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Nation needs to train more GPs


Affordable and timely access to the family doctor is under threat without greater investment in general practitioner training, the nation’s GP leaders have warned.

Seizing on figures showing that for the first time specialists outnumber general practitioners, the umbrella group United General Practice Australia has called for urgent action to mitigate a recent decline in the nation’s supply of GPs.

In a joint statement, the six organisations that make up UGPA – the AMA, the Royal Australian College of General Practitioners, the Australian General Practice Network, General Practice Registrars Australia, the Australian College of Rural and Remote Medicine and the Rural Doctors Association of Australia – said general practice needed greater Government support to boost trainee numbers and ensure there were sufficient GPs to continue to provide quality primary care.

The call followed the release of an Australian Institute of Health and Welfare report (see A special time to be a doctor) showing that, while the specialist workforce grew by more than 30 per cent between 2008 and 2012 to reach 217.8 full time equivalent specialists per 100,000 people, during the same period the proportion of GPs remained virtually stagnant at around 112 FTE per 100,000.

“[The report] showed a decline in the supply of GPs, despite recent increases to GP vocational training,” UGPA said.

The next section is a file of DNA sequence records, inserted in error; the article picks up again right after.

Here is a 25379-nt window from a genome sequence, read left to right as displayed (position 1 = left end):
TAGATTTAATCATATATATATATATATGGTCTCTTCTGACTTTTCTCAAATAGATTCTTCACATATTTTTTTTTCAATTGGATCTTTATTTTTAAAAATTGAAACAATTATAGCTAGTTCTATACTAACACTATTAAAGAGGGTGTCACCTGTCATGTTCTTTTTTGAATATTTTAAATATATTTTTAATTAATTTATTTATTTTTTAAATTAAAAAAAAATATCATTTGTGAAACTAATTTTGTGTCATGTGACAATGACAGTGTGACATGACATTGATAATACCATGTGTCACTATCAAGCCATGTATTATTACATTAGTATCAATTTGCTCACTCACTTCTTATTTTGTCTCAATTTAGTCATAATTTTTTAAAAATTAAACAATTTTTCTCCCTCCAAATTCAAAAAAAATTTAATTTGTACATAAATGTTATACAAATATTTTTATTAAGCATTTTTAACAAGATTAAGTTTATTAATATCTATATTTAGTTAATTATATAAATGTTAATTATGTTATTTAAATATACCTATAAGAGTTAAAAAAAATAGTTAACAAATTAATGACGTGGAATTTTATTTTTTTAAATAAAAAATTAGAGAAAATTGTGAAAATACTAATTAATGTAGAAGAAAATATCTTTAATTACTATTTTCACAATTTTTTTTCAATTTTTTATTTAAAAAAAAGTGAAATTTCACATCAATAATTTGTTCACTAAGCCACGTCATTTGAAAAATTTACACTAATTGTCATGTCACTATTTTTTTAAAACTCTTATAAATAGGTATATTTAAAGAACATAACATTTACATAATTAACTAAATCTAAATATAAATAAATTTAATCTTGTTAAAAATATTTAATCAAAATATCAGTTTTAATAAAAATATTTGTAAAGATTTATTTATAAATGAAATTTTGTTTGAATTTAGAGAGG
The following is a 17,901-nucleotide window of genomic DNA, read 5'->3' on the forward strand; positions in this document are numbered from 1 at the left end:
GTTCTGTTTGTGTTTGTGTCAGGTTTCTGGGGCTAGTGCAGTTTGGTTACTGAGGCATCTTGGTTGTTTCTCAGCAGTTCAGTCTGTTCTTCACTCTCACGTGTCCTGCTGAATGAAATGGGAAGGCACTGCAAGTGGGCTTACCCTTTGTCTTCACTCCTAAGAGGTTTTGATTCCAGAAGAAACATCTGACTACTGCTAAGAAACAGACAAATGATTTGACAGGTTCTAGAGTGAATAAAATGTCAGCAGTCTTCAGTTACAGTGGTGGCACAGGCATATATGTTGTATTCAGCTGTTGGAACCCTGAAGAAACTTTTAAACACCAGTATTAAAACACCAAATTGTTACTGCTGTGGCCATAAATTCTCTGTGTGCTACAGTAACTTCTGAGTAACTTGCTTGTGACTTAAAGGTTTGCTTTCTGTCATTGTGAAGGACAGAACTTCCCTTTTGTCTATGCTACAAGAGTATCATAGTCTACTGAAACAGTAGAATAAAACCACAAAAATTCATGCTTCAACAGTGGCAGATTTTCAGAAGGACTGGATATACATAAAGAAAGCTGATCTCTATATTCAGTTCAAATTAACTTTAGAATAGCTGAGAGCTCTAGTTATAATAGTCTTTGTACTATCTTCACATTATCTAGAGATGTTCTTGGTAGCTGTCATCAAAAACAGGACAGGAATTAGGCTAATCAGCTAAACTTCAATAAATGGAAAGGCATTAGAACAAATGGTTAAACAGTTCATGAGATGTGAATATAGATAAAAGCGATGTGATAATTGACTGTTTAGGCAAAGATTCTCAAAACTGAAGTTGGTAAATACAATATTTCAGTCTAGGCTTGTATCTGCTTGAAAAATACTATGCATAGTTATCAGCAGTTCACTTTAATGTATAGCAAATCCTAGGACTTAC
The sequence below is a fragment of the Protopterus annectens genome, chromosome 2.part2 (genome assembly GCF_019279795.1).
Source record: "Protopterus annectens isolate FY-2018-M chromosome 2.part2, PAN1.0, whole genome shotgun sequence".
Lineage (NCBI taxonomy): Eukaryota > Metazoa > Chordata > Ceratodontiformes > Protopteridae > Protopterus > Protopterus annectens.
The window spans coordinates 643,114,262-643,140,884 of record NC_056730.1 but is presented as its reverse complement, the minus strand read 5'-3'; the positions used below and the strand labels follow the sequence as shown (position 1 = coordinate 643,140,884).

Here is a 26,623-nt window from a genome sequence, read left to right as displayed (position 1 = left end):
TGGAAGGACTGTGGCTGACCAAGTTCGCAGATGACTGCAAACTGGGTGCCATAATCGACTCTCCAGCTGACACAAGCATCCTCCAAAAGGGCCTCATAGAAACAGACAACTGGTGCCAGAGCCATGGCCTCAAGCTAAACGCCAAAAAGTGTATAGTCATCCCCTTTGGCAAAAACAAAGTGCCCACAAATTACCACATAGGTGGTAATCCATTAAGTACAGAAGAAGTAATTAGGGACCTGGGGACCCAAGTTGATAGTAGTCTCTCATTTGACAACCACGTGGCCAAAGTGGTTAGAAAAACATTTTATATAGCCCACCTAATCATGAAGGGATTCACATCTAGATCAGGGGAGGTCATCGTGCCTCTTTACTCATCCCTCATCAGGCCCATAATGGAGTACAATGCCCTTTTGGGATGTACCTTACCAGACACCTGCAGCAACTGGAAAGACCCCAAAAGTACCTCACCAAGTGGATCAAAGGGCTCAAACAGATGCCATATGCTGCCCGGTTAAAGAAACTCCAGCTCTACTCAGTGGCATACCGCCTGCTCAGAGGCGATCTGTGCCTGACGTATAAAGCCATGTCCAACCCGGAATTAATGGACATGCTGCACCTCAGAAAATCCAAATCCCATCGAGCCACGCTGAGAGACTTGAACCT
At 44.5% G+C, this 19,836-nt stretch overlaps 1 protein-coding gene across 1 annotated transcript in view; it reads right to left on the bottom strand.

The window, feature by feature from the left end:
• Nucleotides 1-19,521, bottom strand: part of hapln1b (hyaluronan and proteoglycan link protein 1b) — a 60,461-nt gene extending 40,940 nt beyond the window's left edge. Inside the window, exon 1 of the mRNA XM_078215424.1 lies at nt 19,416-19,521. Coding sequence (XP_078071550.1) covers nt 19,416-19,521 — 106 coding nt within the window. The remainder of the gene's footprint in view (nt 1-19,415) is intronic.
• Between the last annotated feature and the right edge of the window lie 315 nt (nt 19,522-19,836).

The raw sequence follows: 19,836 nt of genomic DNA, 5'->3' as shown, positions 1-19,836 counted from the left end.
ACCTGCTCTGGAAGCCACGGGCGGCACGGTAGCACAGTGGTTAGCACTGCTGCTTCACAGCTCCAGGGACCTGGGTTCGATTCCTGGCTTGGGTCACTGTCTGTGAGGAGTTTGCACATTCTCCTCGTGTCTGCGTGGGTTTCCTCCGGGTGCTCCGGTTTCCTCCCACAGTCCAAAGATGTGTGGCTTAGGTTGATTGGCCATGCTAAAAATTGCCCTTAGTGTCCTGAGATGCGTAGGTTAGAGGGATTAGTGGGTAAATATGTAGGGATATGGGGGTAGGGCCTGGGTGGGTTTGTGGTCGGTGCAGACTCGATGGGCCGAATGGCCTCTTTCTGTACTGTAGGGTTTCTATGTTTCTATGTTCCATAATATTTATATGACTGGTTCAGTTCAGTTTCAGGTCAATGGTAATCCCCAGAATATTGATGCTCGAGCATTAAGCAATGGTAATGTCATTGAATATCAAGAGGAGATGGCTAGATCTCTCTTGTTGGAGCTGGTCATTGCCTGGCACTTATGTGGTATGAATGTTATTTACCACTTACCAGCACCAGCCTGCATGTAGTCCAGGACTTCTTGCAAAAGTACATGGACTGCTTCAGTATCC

The peak group also raised concerns that proposals to expand the scope of practice of pharmacists risked fragmenting patient care.

UGPA said there was a lack of evidence to support the suggestion by the Pharmacy Guild of Australia for the Government to pay its members to conduct basic health checks on their customers, and expressed concern about changes to ration access to Home Medicine Review services.

“UGPA is concerned programs that risk patient care and have no link to a GP are being proposed over those that facilitate the provision of collaborative care arrangements and quality patient care, particularly for patients with chronic and complex conditions,” the peak group said.

It said a medically-led, team-based model of care ensured quality care, including preventing adverse events and maintain care continuity.

The peak group called on the Federal Government, in its forthcoming Budget, to “show a commitment to general practice” by lifting the number of community-based GP placements and vocational training numbers to 1700 a year by 2017.

UGPA said there needed to be an increase in training places to ensure appropriate supervision of trainees undertaking vocational training.

UGPA added that rural infrastructure grants, recently boosted by the Government, would be most effectively used, and have the greatest community benefit, if they were directed to general practices.

“General practice is the most efficient and cost-effective way to deliver quality patient care and successfully manage the rising burden of chronic and complex disease; treating the issue before secondary and tertiary care services is required,” the group said. 

UGPA said that “increasing the number of general practice training places is a positive initiative, provided clinical supervision capacity issues and appropriate infrastructure to facilitate high quality training, are adequately addressed”.

Adrian Rollins